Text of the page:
In the midst of what experts have characterized as the worst political crisis in years, the International Commission Against Impunity in Guatemala (CICIG) and the public prosecutor struck again last week, arresting 17 in connection with corruption at Guatemala’s social security institute. Amongst those arrested was Juan de Dios Rodriguez, the institute’s president and the former private secretary of Guatemala’s head of state Otto Pérez Molina. CICIG, whose demise had been predicted only weeks ago, has been instrumental in uncovering numerous significant corruption scandals.
According to prosecutors, the social security institute fraudulently awarded a US$ 15 million contract to the Pisa pharmaceutical company, at more than 15 percent commission, to ensure renal dialysis to social security patients though Pisa had neither the staff nor technical capacity to fulfill the contract. Prosecutors allege that at least ten patients died as a result of the illegal contracting, and many more suffered health complications.
Rodriguez reportedly played a role in last year’s controversial nomination process of higher court judges, using his contacts to influence the court’s composition. Prosecutors also arrested Otto Molina Stalling, who is the son of Supreme Court Judge Blanca Stalling. Molina Stalling was the social security institute’s financial adviser who allegedly negotiated the commission. Judge Stalling’s sister-in-law, Judge Sierra de Stalling, was also recently implicated in the custom tax fraud scheme uncovered only a week earlier by CICIG and the public prosecutors. The Supreme Court convened to consider how to respond to these allegations.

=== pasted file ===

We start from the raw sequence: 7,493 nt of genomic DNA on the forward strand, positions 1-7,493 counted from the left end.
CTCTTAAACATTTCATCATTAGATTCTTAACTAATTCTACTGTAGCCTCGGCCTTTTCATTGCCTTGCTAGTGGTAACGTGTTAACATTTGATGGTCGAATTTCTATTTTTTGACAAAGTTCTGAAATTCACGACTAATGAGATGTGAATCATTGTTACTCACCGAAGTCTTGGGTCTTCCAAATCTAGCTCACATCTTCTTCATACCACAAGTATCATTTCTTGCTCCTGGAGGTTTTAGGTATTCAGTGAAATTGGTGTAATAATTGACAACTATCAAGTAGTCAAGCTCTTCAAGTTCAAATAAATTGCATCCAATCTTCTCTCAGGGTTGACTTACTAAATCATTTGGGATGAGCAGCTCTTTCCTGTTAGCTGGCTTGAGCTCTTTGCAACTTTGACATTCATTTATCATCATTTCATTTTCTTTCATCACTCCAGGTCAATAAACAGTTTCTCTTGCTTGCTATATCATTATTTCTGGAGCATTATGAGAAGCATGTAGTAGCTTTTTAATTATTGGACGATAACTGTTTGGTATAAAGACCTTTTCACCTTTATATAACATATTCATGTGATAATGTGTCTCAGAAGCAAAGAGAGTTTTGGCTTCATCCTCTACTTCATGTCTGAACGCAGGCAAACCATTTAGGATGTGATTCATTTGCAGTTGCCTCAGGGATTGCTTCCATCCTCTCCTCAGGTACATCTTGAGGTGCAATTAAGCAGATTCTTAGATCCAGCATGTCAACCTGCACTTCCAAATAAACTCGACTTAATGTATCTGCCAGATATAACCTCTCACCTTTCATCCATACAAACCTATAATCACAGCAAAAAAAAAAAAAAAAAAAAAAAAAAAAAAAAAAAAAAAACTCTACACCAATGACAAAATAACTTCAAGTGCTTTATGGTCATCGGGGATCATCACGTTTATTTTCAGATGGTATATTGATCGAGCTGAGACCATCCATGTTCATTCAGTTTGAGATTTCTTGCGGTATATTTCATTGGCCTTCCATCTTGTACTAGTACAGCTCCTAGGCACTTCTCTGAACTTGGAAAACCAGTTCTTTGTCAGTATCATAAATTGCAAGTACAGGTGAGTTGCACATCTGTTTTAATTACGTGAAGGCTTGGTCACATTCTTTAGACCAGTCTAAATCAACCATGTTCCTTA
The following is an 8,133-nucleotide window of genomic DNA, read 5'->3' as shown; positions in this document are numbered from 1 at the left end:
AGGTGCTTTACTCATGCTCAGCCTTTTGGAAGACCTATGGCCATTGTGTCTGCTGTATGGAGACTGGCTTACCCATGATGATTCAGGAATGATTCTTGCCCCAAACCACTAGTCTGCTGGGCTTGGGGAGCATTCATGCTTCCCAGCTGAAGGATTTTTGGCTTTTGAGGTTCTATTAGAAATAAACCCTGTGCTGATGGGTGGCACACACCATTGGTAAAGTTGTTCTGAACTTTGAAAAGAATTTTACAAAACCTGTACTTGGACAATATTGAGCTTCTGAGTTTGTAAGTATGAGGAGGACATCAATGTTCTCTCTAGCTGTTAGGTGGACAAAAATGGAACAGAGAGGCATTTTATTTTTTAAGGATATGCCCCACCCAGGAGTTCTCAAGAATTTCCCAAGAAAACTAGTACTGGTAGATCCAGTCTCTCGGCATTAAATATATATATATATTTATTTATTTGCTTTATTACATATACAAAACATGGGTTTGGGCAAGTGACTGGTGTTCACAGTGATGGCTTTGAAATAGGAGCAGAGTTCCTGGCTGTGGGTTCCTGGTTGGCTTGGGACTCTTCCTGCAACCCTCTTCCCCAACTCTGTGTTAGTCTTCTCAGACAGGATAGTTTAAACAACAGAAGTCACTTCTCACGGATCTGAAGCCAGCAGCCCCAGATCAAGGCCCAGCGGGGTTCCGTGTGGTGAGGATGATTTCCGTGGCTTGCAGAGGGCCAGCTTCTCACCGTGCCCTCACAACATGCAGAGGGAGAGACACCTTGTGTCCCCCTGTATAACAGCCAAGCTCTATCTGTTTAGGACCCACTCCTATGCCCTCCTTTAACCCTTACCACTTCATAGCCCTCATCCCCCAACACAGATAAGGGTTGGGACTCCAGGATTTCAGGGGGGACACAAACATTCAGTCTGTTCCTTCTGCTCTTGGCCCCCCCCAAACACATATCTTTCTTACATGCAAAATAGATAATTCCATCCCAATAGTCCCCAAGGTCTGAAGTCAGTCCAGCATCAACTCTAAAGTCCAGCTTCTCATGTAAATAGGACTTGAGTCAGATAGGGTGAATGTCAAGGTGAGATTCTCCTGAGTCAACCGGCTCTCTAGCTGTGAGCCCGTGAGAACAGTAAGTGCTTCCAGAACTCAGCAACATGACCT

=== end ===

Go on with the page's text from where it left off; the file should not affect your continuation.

On Friday, during the first hearing related to the social security institute scandal, the public prosecutor and CICIG presented wiretaps which suggested again the involvement of former Vice President Roxana Baldetti, who resigned in the wake of earlier corruption allegations implicating her private secretary. The public prosecutor has begun to review Baldetti’s properties.
Despite the growing public clamor for his resignation, President Pérez Molina has reaffirmed he intends to stay until the January 2016 end of his mandate. However, Interior Minister Mauricio Lopez Bonilla and other executive officials resigned last week. Pérez Molina indicated that he requested these resignations because of his commitment to transparency. Prior to the last round of resignations, Guatemala’s powerful business lobby CACIF had sought the review of public contracts in light of the growing scandals.
A coalition of Guatemalan civil society organizations has called for the postponement of the scheduled September national elections and a modification of the electoral laws to ensure a democratic process.